I attribute a lot of that particular success to the Freelancers’ fantastic logo, which was designed by my incredibly talented friend Bimal Gorajia. Since all you see on a Kickstarter project listing page is a thumbnail and a one-liner, I think the logo did a lot to attract attention – like the show, it’s slick, well designed, original and imparts, hopefully, a feeling of quality.
RogueFlix (http://www.rogueflix.com) acquired the show for a one-year digital distribution license several months before we ran our Kickstarter campaign – they acquired us during the 2012 American Film Market based on our initial trailer. They are great guys and I know that signing with them helped us to find some financing before we even went the Kickstarter route. It was a great surprise initially to have someone want to distribute us before we’d even finished the show! They have supported us in our crazy endeavor as well, being very understanding about our constantly late delivery process, lol, they understand the predicaments independent/microbudget filmmakers run into all the time.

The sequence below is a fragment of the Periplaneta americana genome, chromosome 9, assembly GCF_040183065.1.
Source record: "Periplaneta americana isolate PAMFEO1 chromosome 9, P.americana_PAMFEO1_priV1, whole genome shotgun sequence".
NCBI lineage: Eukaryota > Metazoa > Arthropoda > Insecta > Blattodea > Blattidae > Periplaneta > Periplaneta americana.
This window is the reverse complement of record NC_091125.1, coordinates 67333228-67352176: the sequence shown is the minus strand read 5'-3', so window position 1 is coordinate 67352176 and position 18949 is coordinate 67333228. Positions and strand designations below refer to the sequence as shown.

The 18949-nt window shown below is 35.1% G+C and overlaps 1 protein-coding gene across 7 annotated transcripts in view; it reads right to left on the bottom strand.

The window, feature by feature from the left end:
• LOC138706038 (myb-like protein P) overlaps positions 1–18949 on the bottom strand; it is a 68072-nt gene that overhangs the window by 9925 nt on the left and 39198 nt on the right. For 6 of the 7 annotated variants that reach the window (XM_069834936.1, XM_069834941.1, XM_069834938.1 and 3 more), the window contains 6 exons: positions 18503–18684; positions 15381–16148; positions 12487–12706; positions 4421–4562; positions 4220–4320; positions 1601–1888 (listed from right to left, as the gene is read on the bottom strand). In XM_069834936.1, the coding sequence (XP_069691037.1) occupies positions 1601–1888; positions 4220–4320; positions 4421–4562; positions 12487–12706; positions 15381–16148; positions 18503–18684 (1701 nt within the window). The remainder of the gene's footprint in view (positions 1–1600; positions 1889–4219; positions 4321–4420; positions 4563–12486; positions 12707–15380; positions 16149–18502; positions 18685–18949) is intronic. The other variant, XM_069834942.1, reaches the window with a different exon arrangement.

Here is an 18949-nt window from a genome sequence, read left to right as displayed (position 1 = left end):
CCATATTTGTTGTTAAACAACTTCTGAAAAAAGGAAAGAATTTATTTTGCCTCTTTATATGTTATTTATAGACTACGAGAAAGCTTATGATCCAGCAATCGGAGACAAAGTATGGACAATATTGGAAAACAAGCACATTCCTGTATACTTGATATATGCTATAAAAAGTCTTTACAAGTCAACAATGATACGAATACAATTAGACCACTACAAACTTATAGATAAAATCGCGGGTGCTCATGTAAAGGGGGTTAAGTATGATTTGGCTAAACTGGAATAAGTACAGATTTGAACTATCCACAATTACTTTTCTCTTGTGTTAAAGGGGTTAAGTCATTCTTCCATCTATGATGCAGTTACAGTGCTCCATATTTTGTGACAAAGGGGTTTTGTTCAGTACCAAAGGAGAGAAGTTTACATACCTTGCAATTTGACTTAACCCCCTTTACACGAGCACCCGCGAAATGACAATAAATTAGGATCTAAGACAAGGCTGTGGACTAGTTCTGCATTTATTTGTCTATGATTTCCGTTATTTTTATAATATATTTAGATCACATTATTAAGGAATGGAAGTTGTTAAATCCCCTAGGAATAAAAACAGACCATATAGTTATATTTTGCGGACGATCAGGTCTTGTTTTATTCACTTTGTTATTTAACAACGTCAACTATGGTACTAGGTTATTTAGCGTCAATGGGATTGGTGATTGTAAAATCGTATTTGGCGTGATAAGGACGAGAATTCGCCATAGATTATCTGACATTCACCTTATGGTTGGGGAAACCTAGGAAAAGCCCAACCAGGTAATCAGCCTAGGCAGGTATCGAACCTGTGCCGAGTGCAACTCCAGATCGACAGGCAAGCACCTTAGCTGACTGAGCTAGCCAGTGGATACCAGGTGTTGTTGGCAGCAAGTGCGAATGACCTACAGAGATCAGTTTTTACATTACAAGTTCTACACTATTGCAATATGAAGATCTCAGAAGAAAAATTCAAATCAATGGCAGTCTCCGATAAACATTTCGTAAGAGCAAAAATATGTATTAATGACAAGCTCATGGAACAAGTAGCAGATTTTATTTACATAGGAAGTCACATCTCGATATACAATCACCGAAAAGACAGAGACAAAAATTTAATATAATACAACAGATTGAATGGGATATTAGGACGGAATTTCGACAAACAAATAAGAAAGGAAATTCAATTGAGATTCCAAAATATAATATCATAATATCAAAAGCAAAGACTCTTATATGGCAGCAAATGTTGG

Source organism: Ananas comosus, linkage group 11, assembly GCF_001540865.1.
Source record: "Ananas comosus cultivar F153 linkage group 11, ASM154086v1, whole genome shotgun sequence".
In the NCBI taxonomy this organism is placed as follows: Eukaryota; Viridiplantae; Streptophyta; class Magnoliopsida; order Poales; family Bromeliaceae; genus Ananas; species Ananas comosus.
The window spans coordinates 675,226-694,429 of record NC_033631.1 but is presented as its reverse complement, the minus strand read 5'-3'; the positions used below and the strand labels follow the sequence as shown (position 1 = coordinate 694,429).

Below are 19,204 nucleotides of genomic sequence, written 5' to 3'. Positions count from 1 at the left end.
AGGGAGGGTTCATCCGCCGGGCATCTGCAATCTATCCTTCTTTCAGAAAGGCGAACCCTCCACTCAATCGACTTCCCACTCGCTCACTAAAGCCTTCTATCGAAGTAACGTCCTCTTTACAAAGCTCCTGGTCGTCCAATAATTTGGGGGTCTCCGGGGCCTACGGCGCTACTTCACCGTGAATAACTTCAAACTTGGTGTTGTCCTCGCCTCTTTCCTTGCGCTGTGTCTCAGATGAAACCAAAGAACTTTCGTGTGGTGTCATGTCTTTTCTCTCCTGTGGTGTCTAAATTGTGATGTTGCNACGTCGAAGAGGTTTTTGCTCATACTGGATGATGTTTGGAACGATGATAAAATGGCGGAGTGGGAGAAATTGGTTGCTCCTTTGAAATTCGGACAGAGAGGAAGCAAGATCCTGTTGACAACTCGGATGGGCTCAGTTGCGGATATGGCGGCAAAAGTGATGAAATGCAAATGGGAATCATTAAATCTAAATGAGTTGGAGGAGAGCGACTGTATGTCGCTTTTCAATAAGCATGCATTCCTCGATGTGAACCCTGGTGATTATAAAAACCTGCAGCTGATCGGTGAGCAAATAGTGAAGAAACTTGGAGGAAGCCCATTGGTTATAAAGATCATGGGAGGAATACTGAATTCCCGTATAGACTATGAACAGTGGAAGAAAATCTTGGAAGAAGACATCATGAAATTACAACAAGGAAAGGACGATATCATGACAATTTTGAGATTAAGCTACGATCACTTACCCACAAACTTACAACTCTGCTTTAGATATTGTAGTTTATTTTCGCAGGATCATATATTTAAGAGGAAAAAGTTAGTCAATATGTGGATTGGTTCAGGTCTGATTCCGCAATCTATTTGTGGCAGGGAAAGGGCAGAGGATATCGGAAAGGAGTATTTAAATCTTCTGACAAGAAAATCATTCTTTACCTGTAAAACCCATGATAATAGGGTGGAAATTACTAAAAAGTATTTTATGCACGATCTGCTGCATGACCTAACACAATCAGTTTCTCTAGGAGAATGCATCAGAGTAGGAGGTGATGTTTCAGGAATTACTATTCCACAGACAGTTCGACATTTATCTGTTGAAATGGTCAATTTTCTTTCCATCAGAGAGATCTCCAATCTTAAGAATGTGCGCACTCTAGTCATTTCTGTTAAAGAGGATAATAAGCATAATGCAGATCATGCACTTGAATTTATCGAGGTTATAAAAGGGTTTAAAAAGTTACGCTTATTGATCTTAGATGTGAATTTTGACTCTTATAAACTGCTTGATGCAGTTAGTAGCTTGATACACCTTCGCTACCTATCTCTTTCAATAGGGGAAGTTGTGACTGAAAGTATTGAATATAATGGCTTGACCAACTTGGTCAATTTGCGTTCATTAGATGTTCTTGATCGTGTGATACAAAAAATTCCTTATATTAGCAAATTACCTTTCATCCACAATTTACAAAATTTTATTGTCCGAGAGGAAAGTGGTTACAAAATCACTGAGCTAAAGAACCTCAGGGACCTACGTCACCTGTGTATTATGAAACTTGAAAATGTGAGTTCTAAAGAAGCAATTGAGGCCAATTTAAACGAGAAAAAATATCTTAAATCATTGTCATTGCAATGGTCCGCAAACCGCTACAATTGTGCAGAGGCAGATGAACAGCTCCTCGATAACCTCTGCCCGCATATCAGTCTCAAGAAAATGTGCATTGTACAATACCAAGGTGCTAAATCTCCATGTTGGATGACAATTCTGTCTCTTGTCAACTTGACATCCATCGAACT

I started out in studio filmmaking fabricating miniatures for movies like Titanic, Dante’s Peak and Species II. My first job was to build the front end of the Earth warships in The Fifth Element. After computers sort of killed the practical effects industry, I went on to write screenplays for several independent filmmakers. The first feature length screenplay I wrote that was fully produced and achieved international distribution was The Men Who Fell. After that project I started shooting and cutting my own short films and then made my first feature for $15K (Lisl and the Lorlok (http://www.lislandthelorlok.com), which stars my daughter and Ivan Borntrager from Freelancers.
It won a couple of awards (Best Picture and Best Actor) at local film festivals. I directed photography on a feature for Brian Dillon that we shot over 7 days in three locations (Thursday’s Lovers). I essentially have worked in every department in film production, from production design to camera to admin and in both studio and independent productions and that experience has definitely helped prepare me for wearing the multiple hats I do on our indy productions.